Prior to the election, we were advising our estate planning clients regarding the bleak prospects of reduced valuation discounts under the IRC §2704 proposed regulations and the potential rollback of the Unified Credit under what many had assumed would be a Democratic administration. My how times have changed. Now we are re-evaluating our various preelection strategies to determine which might still be viable if the Trump administration makes good on its campaign promise of repealing estate taxes. It should be noted that both the Trump tax proposal and the House Republicans “Better Way” plan advocate repeal of the “death” tax. But the provisions governing the repeal seem to differ somewhat. The Trump version would repeal estate taxes, but does not mention GST or gift taxes, whereas the House plan would repeal estate taxes and GST, but does not mention gift taxes.

The Trump tax plan would also impose a capital gains tax on appreciated assets (excluding small businesses and family farms) that are held until death, and are valued at over $10 Million (although it is unclear whether that capital gains tax would be imposed at death or upon subsequent disposition of those assets by the heirs of the estate in the form of a carry-over basis as to those assets). The House plan retains the current basis step-up at death concepts. How these substantial differences are reconciled in the final bill can only be guesswork.

Meanwhile, the 2704 proposed regulations have received much comment and criticism from the business and tax professional community, and, according to most commentators, will likely not get finalized in their proposed form or, perhaps, in any form, in the near future.

Even if Congress and President Trump can reach agreement on the transfer tax repeal or reform, there is no assurance that the Senate can get sufficient votes for cloture under its rules, or that the bill can get through the Senate under the budget resolution or reconciliation legislation exception with less than the required sixty votes. Enactment may take some time and the effective date of the final provisions may be phased in, thus mitigating any benefits of that repeal or reform for transfers that occur prior to full effectiveness of the repeal or reform.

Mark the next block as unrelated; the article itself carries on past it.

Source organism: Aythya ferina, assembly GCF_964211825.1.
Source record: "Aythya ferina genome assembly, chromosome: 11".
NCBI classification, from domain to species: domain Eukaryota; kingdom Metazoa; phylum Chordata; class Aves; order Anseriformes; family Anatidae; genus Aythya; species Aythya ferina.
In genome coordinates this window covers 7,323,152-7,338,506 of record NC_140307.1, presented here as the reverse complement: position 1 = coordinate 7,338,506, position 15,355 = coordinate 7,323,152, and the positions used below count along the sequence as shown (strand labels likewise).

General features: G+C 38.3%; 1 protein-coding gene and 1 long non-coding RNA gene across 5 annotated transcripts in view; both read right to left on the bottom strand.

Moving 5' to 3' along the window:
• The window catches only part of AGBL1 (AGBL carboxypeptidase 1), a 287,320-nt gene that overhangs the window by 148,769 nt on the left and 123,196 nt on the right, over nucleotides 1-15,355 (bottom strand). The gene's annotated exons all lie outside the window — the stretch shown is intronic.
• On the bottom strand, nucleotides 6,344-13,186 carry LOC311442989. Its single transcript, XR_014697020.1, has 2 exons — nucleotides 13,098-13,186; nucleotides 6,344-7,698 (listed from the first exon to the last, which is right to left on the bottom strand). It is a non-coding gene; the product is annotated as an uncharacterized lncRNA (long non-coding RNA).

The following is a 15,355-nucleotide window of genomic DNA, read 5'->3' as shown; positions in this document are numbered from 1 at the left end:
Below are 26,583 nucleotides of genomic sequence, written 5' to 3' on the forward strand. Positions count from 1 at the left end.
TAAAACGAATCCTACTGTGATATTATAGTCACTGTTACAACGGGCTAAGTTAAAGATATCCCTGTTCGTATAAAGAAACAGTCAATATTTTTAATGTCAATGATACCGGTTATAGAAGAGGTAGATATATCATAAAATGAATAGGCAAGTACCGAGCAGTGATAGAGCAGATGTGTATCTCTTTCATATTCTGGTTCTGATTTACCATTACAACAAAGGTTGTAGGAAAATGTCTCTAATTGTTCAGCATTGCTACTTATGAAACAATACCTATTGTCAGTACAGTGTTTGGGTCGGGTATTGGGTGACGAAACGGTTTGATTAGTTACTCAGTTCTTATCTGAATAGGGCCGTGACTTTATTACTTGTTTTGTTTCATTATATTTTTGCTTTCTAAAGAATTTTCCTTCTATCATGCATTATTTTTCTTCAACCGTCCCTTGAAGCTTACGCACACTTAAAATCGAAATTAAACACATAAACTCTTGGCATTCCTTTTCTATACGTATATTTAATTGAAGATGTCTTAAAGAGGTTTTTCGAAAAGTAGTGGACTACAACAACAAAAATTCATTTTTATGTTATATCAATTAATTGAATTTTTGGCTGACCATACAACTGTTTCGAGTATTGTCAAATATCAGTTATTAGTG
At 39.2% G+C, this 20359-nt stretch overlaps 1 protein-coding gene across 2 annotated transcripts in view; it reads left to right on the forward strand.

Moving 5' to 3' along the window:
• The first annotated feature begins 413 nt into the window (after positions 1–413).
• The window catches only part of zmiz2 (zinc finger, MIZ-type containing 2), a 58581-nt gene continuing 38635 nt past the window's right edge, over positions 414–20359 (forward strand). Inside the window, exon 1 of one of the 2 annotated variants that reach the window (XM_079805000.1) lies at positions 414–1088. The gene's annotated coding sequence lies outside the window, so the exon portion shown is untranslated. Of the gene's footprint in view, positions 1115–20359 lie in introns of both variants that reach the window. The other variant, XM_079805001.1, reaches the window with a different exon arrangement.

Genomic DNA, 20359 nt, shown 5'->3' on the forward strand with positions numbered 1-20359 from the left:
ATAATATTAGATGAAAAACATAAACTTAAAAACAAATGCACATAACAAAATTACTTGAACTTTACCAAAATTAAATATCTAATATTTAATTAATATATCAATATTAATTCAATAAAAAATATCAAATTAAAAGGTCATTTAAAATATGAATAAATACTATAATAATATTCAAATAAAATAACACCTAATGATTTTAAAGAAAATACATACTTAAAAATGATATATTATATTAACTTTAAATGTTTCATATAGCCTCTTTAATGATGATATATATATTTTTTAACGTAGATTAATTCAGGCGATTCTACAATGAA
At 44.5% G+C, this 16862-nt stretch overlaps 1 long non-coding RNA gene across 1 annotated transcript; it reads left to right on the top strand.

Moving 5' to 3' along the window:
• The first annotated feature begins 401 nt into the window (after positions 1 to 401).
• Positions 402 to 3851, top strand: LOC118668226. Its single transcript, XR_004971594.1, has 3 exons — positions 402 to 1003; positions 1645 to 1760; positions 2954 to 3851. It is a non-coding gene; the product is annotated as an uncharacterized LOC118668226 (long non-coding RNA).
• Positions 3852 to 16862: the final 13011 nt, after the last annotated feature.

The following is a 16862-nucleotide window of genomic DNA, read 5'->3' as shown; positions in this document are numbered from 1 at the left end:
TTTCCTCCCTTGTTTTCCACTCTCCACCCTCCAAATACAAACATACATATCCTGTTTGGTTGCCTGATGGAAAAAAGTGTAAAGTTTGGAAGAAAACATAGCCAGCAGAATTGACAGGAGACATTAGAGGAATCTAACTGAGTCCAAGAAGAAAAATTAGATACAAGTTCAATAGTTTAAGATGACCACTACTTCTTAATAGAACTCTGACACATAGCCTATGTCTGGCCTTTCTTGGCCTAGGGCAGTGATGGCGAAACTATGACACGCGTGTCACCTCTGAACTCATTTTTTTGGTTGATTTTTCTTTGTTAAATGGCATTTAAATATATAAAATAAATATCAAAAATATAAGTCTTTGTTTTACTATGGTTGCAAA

Finally, even if full repeal of the federal transfer taxes is effectuated, those or similar tax regimes may be revived sometime in the future. Any plans implemented before the repeal may, or may not, result in tax savings under any such revived tax regime.

Some of the pre-election planning for clients included proposed inter-family gifts or other transfers. Some clients were motivated to make gifts before the Section 2704(b) regulations could materially alter available discounts. Others had important goals beyond tax savings. Making decisions in a changing environment is always challenging, and each family must consider its own goals in making them. Here are some factors that we suggest you should consider:

1. The perceived value of any and all non-tax benefits arising under the plan, including, perhaps, asset protection, business succession, or asset management issues;
2. The additional costs to be incurred in the implementation of the plan;
3. The annual maintenance and compliance costs and inconveniences relating to the plan;
4. The expected term or duration of the plan;
5. The amount of anticipated disruption or distortion in family relationships associated with the plan; and
6. The impact of any state inheritance or estate taxes to which the client might be exposed.

The decision of whether to proceed with, modify or abandon pre-election planning is not simple and certainly requires individual analysis on a client by client basis. We intend to continue to monitor and analyze these developments, and, particularly, the impact upon estate planning projects that are currently underway. For our clients who do not already have some sort of planning in process, we suggest that you review your current estate plan and consider whether it still reflects your wishes and meets your current needs.